Last year, I had the amazing privilege be a judge for the Social Innovation Fast Pitch at the Skirball Center in Los Angeles. It was pretty great--over the course of an hour, representatives of 10 different social impact organizations had three minutes to pitch an audience of several hundred people on their work. The winner would get a grant of $15,000. It was like a start-up pitch fest for social impact organizations.
At the end of the pitches, the judges (there were five of us) retired to the Deliberation Chamber to determine the winner. All the pitches had been strong--they all told stories about their impact and they all showcased innovative ideas. But two pitches immediately emerged as the top contenders. Here’s what set them apart:
- Authenticity: The moment the presenters took the stage, they connected with the audience. Their genuine connection to their work, their words and their need shone through every word and gesture. All of the work they no doubt put in to develop the pitch and work on their delivery was invisible. They simply showed up as people sharing their passion and inviting a group of other people to become part of their work.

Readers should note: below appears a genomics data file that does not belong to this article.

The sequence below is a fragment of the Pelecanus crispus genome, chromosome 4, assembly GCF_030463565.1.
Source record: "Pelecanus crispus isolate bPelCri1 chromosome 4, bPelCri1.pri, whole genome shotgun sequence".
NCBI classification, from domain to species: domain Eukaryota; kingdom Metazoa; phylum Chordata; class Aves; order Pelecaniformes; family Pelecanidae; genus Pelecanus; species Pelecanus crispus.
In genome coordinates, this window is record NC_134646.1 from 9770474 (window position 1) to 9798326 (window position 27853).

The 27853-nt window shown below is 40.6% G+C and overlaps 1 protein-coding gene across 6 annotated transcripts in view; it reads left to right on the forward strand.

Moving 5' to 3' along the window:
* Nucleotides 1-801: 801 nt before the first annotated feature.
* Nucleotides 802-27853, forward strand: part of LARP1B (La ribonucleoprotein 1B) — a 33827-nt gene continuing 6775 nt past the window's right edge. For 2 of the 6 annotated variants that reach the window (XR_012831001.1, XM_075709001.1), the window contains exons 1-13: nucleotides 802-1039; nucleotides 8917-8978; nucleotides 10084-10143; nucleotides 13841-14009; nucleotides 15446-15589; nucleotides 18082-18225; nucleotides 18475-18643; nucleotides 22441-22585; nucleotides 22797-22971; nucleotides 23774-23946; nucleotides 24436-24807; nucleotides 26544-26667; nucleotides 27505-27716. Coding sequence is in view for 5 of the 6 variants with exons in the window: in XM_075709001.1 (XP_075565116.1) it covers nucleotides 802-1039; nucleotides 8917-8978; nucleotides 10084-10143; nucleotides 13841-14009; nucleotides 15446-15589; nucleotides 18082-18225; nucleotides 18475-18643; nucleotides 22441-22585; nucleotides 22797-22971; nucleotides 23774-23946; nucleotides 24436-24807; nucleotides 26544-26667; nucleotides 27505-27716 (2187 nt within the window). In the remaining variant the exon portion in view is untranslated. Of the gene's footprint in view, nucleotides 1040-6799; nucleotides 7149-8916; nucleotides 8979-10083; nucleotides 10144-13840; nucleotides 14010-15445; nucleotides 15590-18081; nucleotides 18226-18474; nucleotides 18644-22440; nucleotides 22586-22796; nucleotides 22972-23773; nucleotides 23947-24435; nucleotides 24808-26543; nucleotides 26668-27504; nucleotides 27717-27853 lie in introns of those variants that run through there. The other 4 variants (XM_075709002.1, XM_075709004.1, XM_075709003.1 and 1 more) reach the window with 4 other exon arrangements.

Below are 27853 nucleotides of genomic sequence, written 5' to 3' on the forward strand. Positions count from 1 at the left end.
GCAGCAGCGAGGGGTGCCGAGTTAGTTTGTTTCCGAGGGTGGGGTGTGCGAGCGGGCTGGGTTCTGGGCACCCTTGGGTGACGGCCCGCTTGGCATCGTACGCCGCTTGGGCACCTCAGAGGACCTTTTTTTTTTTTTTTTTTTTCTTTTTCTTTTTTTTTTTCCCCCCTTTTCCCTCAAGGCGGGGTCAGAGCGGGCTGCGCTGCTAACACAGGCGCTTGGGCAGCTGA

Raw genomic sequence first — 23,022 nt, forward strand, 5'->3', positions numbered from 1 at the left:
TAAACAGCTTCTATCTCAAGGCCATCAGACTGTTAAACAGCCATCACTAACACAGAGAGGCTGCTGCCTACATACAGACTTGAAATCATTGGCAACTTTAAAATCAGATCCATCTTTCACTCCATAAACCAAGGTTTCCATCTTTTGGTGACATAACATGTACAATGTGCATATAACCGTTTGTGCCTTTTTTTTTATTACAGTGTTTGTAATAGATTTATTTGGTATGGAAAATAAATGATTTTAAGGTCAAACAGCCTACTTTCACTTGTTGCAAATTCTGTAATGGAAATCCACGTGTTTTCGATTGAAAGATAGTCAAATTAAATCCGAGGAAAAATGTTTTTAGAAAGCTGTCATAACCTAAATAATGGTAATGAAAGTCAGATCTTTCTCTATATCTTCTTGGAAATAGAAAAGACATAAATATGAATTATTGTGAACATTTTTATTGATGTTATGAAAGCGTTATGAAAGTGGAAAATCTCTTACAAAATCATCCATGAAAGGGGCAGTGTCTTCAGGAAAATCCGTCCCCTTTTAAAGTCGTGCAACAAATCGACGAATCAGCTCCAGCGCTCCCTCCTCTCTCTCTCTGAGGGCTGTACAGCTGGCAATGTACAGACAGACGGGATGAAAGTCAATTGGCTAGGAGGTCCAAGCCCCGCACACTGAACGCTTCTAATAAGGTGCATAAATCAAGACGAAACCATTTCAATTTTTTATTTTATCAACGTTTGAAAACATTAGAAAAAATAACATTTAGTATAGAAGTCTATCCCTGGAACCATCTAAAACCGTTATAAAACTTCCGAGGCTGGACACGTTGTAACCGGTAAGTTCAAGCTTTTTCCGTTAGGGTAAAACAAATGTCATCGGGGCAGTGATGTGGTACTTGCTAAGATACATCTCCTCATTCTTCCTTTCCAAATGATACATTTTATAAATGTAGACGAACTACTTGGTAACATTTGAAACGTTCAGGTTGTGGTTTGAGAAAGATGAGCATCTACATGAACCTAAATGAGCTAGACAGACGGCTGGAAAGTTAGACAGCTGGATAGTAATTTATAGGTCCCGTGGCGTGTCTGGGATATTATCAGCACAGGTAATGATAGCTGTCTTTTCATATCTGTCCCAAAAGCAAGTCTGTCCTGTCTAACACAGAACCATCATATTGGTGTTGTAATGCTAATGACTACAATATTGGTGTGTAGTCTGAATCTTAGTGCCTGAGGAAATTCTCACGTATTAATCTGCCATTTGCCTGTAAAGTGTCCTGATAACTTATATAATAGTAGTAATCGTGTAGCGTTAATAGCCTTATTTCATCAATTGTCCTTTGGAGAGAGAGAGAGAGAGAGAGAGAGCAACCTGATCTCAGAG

- Humor: Both presenters used humor in a natural, engaging way. Instead of jokes, they allowed moments, some unintentional, to arise. And allowed the listeners to enjoy those moments along with them. The temptation, particularly in a high pressure timed situation, is to steamroll over moments in a rush to the finish. But at the end of the day--or the three minutes--sharing a smile with an audience is worth the extra seconds.
- Clarity: These pitches were clear. The stories were clear. The language, clear. And the business proposition, also clear. By the end of three minutes, we knew exactly what these leaders needed and why. In very different ways, they used both specific stories with data, balancing an appeal to the heart while satisfying the curiosity of the brain.
They put in the hours so that, on the night, they could take a deep breath, forget all the work, and simply connect. That connection, just as much as the ideas themselves, made their pitches remarkable.